What happened to hiring an architect?

Robert Kaiser kairo at kairo.at
Fri Dec 16 14:11:27 UTC 2016

The Wanderer schrieb:
> What you need is a policy that all changes to user interactions must be
> backwards compatible, and able to be "switched off" in some way -
> whether by config option, or by add-on, or by userChrome changes
> (preferably documented somewhere!), or almost any other method. (The
> idea of "first-class addons" could easily help with this; if you
> introduce the change to user interactions as a new add-on which is
> present by default, and pull "the way it used to work" out as a new
> add-on which can be swapped in for those who want to switch back, that
> would seem to address the issue entirely.)

If you develop software yourself, you quickly find out that this is how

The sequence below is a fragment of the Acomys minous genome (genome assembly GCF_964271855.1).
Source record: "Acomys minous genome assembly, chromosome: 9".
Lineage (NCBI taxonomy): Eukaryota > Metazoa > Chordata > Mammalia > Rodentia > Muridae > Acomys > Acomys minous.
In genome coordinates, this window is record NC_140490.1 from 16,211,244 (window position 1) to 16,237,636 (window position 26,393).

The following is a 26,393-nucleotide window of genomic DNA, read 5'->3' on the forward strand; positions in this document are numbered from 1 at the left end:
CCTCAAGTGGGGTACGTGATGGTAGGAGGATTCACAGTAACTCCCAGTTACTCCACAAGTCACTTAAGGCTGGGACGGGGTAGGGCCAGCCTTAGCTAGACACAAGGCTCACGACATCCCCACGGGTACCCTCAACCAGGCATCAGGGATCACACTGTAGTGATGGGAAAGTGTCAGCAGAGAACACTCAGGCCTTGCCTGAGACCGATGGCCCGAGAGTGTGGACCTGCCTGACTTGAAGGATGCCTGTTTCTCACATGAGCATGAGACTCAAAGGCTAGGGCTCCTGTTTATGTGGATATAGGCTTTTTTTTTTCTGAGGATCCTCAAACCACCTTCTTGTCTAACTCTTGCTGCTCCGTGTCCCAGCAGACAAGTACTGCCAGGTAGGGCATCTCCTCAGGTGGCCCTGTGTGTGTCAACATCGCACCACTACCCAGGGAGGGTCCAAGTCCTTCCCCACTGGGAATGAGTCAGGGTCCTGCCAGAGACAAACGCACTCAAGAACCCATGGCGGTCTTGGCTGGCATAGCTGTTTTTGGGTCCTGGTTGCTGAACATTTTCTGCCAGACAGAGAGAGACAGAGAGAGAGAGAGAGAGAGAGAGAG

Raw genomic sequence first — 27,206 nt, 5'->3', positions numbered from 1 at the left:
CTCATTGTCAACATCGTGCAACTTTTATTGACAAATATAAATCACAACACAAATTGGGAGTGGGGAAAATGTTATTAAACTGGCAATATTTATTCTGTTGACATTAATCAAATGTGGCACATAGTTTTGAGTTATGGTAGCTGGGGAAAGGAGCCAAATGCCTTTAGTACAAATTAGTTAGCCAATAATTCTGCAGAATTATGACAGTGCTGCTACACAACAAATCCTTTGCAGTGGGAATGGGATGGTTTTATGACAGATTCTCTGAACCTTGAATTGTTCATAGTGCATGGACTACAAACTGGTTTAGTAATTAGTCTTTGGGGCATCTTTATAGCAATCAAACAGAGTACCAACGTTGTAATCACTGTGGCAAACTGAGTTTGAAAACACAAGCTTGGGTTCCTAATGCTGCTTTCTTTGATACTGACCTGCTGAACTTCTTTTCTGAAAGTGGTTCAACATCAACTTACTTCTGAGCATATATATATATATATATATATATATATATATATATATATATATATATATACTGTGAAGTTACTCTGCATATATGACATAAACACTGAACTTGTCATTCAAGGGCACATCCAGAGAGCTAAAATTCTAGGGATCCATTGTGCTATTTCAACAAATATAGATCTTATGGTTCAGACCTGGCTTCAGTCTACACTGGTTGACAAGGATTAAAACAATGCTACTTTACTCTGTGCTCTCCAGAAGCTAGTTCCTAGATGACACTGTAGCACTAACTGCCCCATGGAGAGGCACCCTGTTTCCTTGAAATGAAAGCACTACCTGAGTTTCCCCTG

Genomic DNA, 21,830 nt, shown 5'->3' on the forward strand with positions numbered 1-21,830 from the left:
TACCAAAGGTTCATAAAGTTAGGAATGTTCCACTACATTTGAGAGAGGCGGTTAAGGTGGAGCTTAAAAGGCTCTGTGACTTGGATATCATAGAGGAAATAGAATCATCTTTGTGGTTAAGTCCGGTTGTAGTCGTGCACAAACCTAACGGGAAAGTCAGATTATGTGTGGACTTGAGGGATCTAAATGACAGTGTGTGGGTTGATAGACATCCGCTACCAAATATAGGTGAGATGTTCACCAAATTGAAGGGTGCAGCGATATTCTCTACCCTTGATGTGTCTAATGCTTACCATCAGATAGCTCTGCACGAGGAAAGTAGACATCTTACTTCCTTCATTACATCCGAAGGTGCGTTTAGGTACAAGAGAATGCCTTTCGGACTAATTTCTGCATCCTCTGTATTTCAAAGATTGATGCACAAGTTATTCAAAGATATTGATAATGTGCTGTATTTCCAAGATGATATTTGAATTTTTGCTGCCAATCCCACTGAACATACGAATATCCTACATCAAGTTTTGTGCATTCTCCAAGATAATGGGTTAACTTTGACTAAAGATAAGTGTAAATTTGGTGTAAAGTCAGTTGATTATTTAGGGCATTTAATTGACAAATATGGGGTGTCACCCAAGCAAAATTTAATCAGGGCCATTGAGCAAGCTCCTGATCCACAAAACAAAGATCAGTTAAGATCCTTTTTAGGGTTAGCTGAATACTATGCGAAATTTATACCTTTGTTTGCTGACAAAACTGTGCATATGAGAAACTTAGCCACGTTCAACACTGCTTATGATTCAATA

software dies. It becomes unmaintainable or just doesn't adapt to the 
changing world around it and is superseded by younger software that 
doesn't come with that ballast from the past.

And Thunderbird is IMHO way along that path, and will need to change 
significnatly (even in user interactions) if it is to actually survive.
Note that I'm a friend of heavy theming (ever seen LCARStrek for Firefox 
and SeaMonkey?) and of very traditional all-your-messaging in one UI 
(heck, I use "plain text" display of emails, and I dislike 
"conversation" display of message threads), but I see that things need 
to change to survive, and for the sake of maintainability, some options 
and code paths need to die.


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